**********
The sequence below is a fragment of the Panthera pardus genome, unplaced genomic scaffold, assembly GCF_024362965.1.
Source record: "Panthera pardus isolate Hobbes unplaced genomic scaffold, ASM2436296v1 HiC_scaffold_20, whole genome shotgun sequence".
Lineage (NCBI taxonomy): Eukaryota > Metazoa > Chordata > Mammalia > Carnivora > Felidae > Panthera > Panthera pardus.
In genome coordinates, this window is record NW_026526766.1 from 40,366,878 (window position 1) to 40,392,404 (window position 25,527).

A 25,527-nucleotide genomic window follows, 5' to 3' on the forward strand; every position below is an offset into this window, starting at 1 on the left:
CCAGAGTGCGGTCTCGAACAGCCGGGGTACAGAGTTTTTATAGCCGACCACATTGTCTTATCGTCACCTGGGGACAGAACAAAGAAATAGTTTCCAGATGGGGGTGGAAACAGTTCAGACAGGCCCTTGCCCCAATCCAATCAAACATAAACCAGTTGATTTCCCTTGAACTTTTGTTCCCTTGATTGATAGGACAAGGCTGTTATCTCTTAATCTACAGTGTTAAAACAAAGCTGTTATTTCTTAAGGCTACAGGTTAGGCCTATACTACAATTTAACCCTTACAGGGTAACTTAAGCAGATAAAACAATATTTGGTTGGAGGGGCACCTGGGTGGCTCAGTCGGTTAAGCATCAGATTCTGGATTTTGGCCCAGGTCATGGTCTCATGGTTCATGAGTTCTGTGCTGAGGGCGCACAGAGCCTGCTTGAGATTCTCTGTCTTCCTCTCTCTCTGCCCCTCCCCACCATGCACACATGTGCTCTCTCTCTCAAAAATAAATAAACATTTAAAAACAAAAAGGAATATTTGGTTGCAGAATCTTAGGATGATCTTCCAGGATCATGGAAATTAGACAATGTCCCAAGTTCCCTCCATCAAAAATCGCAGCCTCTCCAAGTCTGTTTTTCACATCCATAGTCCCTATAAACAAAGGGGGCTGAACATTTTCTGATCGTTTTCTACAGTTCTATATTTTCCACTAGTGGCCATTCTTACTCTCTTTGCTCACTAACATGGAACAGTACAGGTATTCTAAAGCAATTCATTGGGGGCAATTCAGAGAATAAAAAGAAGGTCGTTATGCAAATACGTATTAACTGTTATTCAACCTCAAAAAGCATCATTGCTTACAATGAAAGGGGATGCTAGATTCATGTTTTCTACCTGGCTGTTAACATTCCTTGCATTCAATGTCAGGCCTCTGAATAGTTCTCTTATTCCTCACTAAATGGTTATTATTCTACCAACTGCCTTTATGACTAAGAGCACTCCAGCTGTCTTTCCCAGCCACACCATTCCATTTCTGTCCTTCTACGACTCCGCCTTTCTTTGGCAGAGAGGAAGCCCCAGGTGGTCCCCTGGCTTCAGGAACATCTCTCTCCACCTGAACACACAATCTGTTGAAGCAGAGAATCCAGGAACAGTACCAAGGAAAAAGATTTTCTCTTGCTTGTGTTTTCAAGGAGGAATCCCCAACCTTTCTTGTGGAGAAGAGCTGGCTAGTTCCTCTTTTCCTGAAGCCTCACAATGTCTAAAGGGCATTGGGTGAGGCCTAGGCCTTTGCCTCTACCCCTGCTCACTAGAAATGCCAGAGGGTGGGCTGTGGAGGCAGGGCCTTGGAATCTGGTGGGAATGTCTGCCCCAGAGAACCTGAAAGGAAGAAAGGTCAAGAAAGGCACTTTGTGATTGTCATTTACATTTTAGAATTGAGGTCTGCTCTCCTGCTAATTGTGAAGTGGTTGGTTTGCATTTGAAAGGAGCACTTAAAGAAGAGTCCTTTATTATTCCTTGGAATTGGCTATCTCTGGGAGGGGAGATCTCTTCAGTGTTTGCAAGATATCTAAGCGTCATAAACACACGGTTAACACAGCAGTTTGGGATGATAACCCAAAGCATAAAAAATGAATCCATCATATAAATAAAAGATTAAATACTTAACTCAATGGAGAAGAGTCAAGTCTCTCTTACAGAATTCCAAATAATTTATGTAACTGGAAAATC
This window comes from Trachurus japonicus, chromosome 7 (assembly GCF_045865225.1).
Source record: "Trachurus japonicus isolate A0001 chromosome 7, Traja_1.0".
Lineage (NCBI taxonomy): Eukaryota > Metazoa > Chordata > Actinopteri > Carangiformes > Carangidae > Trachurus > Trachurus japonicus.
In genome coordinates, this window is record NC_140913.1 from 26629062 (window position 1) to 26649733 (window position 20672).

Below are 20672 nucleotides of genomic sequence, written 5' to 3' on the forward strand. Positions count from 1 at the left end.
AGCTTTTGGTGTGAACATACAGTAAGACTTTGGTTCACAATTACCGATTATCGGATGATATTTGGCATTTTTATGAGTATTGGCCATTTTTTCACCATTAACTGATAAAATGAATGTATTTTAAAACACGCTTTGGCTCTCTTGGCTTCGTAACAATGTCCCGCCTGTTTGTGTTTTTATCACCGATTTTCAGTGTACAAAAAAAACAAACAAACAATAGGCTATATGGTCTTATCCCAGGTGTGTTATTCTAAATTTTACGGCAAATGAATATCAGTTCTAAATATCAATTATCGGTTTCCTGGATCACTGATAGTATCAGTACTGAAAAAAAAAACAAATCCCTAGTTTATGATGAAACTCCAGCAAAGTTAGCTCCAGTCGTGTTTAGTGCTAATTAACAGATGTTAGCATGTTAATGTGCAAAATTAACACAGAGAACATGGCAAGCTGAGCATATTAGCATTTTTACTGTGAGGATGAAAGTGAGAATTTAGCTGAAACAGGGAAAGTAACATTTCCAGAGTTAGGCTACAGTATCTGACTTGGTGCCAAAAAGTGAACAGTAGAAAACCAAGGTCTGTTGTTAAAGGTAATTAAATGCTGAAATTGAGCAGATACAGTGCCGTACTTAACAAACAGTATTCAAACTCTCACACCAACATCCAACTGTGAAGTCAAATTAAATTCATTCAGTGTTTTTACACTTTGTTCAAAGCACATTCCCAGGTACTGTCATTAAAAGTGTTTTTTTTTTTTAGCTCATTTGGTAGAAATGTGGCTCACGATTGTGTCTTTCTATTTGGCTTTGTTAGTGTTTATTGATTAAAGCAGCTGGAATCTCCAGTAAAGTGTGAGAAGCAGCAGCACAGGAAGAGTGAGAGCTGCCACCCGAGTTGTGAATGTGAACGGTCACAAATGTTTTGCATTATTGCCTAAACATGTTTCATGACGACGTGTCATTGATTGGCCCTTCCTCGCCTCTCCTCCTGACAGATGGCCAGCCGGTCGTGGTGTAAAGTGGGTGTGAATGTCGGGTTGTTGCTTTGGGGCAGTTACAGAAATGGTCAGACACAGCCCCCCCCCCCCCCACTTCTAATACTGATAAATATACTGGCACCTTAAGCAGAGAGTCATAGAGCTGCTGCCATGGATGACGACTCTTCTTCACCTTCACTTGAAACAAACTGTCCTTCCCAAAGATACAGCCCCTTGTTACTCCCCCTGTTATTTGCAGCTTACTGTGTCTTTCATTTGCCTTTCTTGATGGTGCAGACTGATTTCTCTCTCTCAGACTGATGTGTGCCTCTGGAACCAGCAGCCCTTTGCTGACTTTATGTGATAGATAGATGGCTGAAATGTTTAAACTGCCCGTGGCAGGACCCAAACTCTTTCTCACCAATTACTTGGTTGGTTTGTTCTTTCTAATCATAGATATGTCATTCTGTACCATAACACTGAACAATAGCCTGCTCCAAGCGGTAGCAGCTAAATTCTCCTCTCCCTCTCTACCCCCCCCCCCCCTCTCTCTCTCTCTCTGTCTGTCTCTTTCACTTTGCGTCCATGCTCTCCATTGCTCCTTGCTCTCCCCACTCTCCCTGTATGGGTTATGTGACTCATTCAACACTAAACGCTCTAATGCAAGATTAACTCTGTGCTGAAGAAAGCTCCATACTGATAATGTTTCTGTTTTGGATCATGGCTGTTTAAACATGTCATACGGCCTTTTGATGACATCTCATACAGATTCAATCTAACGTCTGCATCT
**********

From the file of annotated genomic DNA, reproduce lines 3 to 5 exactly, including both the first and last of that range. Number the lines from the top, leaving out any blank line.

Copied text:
Lineage (NCBI taxonomy): Eukaryota > Metazoa > Chordata > Mammalia > Carnivora > Felidae > Panthera > Panthera pardus.
In genome coordinates, this window is record NW_026526766.1 from 40,366,878 (window position 1) to 40,392,404 (window position 25,527).

A 25,527-nucleotide genomic window follows, 5' to 3' on the forward strand; every position below is an offset into this window, starting at 1 on the left: